More directly, the maquiladora industry's production and irregular disposal of waste material blights the region. The assembly plants dump everything from raw sewage through toxic metals into the local environment.4 Numerous reports document the industry's unsafe and illegal disposal practices. They include a case of children being intoxicated at a dump in Ciudad Juárez by sniffing green rocks covered with a solvent containing toluene; and a maquiladora that closed and left in an abandoned building a dozen 55-gallon drums of hazardous material. In 1991, the Texas Water Commission claimed that only sixty percent of the hazardous wastes going from the U. S. to Mexico were being accounted for and returned to the U. S. The other 40 percent may be stored on the Mexican side or disposed of illegally. In 1995 the Mexican Federal Attorney for Environmental Protection asserted that the final disposition of 25 percent, or 13,000 tons, of hazardous and toxic wastes produced by the maquiladora industry were not accounted for.
A study conducted by an environmental action group in several Borderlands cities provides additional evidence. In 1990-91 the National Toxics Campaign Fund - Citizens' Environmental Laboratory sampled waterways in several Borderlands cities adjacent to or near suspected assembly plants. In Tijuana, Nogales, and Matamoros on the Mexican side the
sample detected pollution by petroleum, naphthalene, total xylene, chromium, copper, and other materials.5
Chronologically, the most serious problems with hazardous and toxic wastes derive from relatively recent times. The composition (quality) of the industry has changed and the numbers of plants (quantity) have multiplied, thereby creating new conditions giving rise to new problems dating from the mid-1980s. The apparel industry defined the single major component of the maquiladora industry from its foundation in 1965 through the mid-1970s. A problem with jean washing contributing to water pollution surfaced in El Paso/Ciudad Juarez in the late 1970s, but the apparel industry never constituted a serious threat to the physical environment of the Borderlands.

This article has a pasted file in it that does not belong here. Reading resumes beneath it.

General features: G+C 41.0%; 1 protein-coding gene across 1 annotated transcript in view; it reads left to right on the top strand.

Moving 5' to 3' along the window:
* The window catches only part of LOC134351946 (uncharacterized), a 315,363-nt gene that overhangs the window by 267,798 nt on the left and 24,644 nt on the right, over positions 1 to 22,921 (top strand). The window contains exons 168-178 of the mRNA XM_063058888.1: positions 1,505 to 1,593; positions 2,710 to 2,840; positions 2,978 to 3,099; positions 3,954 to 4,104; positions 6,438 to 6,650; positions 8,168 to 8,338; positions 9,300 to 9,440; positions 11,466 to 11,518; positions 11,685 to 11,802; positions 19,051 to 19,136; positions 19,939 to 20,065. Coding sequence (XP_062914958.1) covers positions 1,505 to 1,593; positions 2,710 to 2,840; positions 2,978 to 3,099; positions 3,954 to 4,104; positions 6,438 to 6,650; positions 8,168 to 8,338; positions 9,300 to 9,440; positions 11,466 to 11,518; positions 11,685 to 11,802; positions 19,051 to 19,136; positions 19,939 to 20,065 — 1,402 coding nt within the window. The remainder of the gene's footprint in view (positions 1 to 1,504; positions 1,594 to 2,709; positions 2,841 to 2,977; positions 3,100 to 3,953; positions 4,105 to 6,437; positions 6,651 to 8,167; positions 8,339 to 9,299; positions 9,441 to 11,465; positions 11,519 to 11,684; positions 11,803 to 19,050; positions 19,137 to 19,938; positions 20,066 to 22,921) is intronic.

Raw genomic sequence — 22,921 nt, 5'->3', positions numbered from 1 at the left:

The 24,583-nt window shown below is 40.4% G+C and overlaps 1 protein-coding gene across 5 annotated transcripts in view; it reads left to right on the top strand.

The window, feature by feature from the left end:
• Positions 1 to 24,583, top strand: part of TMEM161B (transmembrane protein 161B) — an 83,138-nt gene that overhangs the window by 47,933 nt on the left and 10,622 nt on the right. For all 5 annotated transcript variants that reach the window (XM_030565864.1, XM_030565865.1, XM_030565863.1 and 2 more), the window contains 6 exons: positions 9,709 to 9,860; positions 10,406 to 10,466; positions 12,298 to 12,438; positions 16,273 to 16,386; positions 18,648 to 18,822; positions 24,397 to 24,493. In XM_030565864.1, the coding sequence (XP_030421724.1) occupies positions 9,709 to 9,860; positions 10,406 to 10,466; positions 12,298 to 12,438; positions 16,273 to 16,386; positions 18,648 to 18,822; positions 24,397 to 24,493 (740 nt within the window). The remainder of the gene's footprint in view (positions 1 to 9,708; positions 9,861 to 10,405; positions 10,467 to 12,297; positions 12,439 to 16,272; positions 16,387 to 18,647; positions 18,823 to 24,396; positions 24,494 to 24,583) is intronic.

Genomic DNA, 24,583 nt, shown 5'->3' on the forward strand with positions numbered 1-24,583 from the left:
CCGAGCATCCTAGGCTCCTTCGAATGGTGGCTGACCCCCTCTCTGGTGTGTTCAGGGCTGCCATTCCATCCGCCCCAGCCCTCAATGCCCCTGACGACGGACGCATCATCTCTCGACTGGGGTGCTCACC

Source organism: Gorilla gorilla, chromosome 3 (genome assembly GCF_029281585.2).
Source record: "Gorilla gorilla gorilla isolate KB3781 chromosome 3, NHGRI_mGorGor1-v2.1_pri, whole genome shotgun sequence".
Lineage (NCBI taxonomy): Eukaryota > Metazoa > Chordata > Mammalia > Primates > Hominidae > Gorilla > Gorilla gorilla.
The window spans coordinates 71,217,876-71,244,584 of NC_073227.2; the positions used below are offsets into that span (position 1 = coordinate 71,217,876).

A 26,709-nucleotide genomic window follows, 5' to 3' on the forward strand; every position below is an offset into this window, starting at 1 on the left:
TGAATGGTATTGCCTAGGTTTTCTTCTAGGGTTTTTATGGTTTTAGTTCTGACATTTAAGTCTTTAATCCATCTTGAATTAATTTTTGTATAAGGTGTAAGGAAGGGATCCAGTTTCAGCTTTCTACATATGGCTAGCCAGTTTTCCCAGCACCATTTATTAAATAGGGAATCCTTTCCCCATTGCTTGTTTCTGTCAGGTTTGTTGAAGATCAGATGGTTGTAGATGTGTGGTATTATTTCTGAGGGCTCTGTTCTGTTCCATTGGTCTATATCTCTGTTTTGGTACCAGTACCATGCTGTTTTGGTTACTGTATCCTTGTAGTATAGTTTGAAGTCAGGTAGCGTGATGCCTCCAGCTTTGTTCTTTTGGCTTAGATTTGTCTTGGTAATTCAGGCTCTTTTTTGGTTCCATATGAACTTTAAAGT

Beginning in the 1980s, however, electronics, chemical, and furniture industries moved to the area, posing the threat of environmental pollution. The electronics plants multiplied rapidly, and by the early 1980s electronics eclipsed apparels as the largest component of the industry. From 1979 through 1985, the number of apparel plants in the industry shrunk by 10 percent to 108, while the numbers of electronic equipment and electronic component plants increased by 40 and 60 percent, respectively, to a combined total of 274. By the early 1990s, the electronics industry came to dominate the Borderlands assembly plants. In a study of Tijuana, Ciudad Juárez, and Monterrey, electronics installations accounted for 65 percent
of all maquiladoras and fully 80 percent of all assembly plant employment in those three important cities.6 The electronics component of the maquiladora industry introduced significant new threats of environmental degradation. The industry employs large volumes of
industrial solvents in its productive process, the most serious menace to surface and ground water in the binational Borderlands.7
Though never looming so large as electronics, the chemical industry also moved to the Borderlands in the late 1980s. Only three plants existed in 1985, growing to 51 by 1989 and more than doubling to 110 by 1992 and continuing to grow thereafter. From January 1992 to January 1995, employment in the chemical plants grew from just over 8000 to more than 11,600. The chemical industry poses obvious environmental dangers, eliciting damnation and vigilance from environmental activists in the Borderlands.8 Finally, significant segments of California's furniture industry moved to the Mexican Borderlands. The U. S.-owned furniture plants fled newly enacted restrictions on the use of solvent-based paints and requirements to install spray chambers to contain fumes.9